The ability to tell a story through visuals is one of the greatest things humans can do. It allows us to present information, to express ourselves and our company, or to fill the public in on newsworthy events that are worthwhile to them.

Not everyone, unfortunately, has good intentions. Just as creating a story visually has its perks in allowing people to see events or data they never would have otherwise, it also gives a lot of power to the creators of such visualizations, leading them to sometimes abuse this power in order to create narratives or trends that support their beliefs.

The general public has a hard time detecting manipulation in photos, as 66% of photos in a study were correctly marked original or manipulated, which is only slightly better than 50% chance (Nightingale, et al). This allows the manipulators to transform the image however way they like without their audience even noticing.

There are plenty of other ways visual storytellers can manipulate their audiences, such as messing with data and statistics to match their beliefs or by overusing stock photos to create a fake (yet boring) atmosphere for you or your company, but both of these tactics can be implemented unknowingly or accidentally, leading me to believe manipulating photos is the most sinful, yet controversial, act of visual storytelling.

Here are three ways photos can be manipulated, whether they be for good or for bad.


This is a photo from 2003 of the US Marines helping an Iraqi soldier drink some water. This photo is a clear example of photographers using the method of cropping to eliminate information from the whole picture (the center image) in order to produce an extreme alternate narrative. While cropping is not one of the more risky alterations you can make for a photograph, photojournalists are expected to use the full frame of their camera as cropping creates a “risk of losing the aforementioned journalistic virtue of wholeness, including the components of accuracy and integrity” (Quinn, 8).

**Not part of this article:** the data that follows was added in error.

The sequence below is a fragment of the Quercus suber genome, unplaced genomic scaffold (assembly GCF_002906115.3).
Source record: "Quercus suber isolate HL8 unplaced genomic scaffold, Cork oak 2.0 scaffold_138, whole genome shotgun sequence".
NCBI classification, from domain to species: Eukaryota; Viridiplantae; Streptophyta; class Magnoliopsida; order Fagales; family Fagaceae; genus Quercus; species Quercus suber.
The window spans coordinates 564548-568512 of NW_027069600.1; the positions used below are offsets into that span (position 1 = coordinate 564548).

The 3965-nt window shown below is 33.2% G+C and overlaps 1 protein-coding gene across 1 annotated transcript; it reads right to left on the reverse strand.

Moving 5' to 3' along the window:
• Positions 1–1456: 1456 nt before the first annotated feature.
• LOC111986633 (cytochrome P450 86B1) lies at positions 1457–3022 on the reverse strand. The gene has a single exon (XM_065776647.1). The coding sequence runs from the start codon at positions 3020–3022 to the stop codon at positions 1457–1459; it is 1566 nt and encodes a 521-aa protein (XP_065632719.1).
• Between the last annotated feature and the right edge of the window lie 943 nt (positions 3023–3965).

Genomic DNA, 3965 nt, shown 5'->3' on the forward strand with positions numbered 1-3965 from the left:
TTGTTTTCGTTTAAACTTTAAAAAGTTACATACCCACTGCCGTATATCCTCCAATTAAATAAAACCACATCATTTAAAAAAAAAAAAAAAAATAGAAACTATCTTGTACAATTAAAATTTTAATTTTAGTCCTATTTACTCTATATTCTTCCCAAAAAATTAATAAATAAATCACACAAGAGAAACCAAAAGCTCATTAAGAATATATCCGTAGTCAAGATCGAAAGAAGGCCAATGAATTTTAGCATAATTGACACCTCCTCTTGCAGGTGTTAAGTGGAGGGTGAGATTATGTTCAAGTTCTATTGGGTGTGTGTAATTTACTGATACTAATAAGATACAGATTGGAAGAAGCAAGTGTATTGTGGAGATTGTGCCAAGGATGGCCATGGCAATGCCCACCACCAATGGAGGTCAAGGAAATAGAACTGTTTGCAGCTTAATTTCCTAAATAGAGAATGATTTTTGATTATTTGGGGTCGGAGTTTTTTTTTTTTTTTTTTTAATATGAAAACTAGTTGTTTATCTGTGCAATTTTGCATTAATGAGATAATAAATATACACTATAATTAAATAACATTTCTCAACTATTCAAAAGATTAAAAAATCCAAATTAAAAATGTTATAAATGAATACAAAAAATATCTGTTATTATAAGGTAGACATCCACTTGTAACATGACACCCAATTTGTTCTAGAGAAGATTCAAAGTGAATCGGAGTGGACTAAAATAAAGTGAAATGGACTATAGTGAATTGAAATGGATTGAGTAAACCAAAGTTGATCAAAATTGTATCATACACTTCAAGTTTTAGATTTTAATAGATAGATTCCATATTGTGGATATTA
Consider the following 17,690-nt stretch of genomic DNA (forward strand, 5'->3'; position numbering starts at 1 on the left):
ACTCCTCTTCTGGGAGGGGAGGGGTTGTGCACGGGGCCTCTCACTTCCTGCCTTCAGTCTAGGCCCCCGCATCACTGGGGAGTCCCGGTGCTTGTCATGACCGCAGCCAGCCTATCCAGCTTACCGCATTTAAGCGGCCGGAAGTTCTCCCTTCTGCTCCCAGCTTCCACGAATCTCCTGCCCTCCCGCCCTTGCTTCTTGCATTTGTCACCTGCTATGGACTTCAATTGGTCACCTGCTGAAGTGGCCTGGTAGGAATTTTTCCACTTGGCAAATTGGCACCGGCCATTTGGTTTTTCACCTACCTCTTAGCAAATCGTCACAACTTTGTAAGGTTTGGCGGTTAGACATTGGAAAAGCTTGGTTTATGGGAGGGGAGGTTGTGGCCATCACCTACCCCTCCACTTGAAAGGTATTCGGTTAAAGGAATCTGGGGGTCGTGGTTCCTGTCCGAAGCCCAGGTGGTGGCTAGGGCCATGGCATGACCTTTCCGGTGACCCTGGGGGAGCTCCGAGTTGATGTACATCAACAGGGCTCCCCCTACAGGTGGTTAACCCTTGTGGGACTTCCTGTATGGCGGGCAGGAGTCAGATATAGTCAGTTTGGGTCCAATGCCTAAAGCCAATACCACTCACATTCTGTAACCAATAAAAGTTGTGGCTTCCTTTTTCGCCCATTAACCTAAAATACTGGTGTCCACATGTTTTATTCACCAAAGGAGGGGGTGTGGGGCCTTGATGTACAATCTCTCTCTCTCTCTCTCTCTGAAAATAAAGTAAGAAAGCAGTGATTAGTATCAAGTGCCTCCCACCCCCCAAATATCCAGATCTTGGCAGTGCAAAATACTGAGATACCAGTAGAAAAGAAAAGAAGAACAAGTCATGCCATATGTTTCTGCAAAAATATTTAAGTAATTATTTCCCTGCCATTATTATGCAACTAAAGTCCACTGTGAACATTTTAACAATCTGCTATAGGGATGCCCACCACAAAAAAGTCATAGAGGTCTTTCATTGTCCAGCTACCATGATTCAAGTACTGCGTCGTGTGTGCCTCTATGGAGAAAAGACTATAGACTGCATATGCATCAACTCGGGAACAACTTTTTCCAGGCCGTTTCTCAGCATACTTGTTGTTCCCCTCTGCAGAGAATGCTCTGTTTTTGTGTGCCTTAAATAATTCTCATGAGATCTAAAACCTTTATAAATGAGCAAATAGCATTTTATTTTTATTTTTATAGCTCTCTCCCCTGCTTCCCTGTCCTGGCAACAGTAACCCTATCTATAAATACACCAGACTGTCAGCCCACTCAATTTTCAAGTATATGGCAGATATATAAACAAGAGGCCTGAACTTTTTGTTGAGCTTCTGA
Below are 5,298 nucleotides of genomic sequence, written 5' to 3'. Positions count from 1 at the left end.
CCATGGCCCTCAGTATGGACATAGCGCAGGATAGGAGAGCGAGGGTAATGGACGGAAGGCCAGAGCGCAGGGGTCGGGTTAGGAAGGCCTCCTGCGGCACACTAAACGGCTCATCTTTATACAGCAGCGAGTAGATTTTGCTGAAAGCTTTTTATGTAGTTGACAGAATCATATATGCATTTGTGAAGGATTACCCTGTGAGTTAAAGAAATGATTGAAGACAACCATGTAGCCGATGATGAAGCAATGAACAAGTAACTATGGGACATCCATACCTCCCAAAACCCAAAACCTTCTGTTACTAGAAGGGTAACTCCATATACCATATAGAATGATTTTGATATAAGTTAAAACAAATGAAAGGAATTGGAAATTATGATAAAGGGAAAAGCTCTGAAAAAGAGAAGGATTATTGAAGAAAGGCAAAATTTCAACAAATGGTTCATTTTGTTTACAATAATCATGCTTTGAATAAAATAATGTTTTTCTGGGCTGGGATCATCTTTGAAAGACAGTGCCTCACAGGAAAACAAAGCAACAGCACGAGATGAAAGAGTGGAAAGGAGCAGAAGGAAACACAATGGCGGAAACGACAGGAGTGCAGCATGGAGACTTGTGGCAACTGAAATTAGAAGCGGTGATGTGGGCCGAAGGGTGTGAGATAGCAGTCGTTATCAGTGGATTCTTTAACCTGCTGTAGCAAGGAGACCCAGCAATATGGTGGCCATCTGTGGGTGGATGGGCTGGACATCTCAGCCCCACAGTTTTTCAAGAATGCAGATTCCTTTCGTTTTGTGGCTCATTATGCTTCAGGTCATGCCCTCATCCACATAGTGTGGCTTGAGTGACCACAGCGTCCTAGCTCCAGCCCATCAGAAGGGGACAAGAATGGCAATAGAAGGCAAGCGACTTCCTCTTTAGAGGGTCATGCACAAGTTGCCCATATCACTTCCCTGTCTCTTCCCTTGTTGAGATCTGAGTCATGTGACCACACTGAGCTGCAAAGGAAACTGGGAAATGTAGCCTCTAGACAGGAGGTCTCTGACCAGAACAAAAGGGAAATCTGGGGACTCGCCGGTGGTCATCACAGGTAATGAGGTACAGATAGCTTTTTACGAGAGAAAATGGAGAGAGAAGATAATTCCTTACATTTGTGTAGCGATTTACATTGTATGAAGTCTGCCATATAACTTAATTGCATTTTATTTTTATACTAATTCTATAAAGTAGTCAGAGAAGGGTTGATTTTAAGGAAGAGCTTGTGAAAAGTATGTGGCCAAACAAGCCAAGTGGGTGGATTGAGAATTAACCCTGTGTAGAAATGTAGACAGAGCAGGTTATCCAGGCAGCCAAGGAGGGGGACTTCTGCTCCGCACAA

This photojournalist has clearly abused cropping, whichever way they manipulate the image. They can either punch in on the left half of the frame, showing the no-mercy brutality of the US Marines holding the Iraqi soldier at gunpoint and getting ready to blow his head off, or they can punch in on the right half of the frame, revealing a much more wholesome story of the US Marines caring for the Iraqi soldier by providing him with some water. Even if the reporter wanted to use the blue image above to show the Marines in good light, this would still be considered “noble cause corruption” because even though the photo was manipulated for the best intentions, the fact that it was still manipulated with and eliminates some portion of the whole story counts as corruption (Quinn, 12).